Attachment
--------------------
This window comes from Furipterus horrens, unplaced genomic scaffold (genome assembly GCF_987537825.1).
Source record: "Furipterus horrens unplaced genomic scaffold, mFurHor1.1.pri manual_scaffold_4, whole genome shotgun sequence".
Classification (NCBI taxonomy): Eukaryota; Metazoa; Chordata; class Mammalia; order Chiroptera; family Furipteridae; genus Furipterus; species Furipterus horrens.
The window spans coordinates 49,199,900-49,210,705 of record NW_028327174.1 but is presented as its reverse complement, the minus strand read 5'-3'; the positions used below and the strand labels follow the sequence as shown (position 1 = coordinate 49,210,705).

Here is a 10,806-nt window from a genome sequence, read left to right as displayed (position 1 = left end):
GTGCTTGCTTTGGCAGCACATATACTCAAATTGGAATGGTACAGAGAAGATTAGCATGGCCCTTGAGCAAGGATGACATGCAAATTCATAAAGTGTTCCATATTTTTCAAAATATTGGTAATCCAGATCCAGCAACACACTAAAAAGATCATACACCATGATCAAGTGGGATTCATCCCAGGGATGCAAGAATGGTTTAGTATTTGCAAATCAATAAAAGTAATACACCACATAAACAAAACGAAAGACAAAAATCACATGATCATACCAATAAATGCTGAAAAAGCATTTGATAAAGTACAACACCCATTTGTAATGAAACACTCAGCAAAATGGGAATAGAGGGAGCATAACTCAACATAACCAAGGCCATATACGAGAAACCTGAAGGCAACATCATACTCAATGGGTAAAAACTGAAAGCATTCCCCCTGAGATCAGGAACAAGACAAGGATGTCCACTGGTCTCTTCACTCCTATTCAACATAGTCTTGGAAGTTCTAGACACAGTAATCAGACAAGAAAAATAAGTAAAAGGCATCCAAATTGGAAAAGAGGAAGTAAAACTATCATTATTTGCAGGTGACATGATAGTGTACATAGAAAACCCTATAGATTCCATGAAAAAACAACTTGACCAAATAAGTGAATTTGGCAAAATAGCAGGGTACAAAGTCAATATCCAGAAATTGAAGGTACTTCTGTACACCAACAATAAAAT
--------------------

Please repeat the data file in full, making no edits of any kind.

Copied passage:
This window comes from Furipterus horrens, unplaced genomic scaffold (genome assembly GCF_987537825.1).
Source record: "Furipterus horrens unplaced genomic scaffold, mFurHor1.1.pri manual_scaffold_4, whole genome shotgun sequence".
Classification (NCBI taxonomy): Eukaryota; Metazoa; Chordata; class Mammalia; order Chiroptera; family Furipteridae; genus Furipterus; species Furipterus horrens.
The window spans coordinates 49,199,900-49,210,705 of record NW_028327174.1 but is presented as its reverse complement, the minus strand read 5'-3'; the positions used below and the strand labels follow the sequence as shown (position 1 = coordinate 49,210,705).

Here is a 10,806-nt window from a genome sequence, read left to right as displayed (position 1 = left end):
GTGCTTGCTTTGGCAGCACATATACTCAAATTGGAATGGTACAGAGAAGATTAGCATGGCCCTTGAGCAAGGATGACATGCAAATTCATAAAGTGTTCCATATTTTTCAAAATATTGGTAATCCAGATCCAGCAACACACTAAAAAGATCATACACCATGATCAAGTGGGATTCATCCCAGGGATGCAAGAATGGTTTAGTATTTGCAAATCAATAAAAGTAATACACCACATAAACAAAACGAAAGACAAAAATCACATGATCATACCAATAAATGCTGAAAAAGCATTTGATAAAGTACAACACCCATTTGTAATGAAACACTCAGCAAAATGGGAATAGAGGGAGCATAACTCAACATAACCAAGGCCATATACGAGAAACCTGAAGGCAACATCATACTCAATGGGTAAAAACTGAAAGCATTCCCCCTGAGATCAGGAACAAGACAAGGATGTCCACTGGTCTCTTCACTCCTATTCAACATAGTCTTGGAAGTTCTAGACACAGTAATCAGACAAGAAAAATAAGTAAAAGGCATCCAAATTGGAAAAGAGGAAGTAAAACTATCATTATTTGCAGGTGACATGATAGTGTACATAGAAAACCCTATAGATTCCATGAAAAAACAACTTGACCAAATAAGTGAATTTGGCAAAATAGCAGGGTACAAAGTCAATATCCAGAAATTGAAGGTACTTCTGTACACCAACAATAAAAT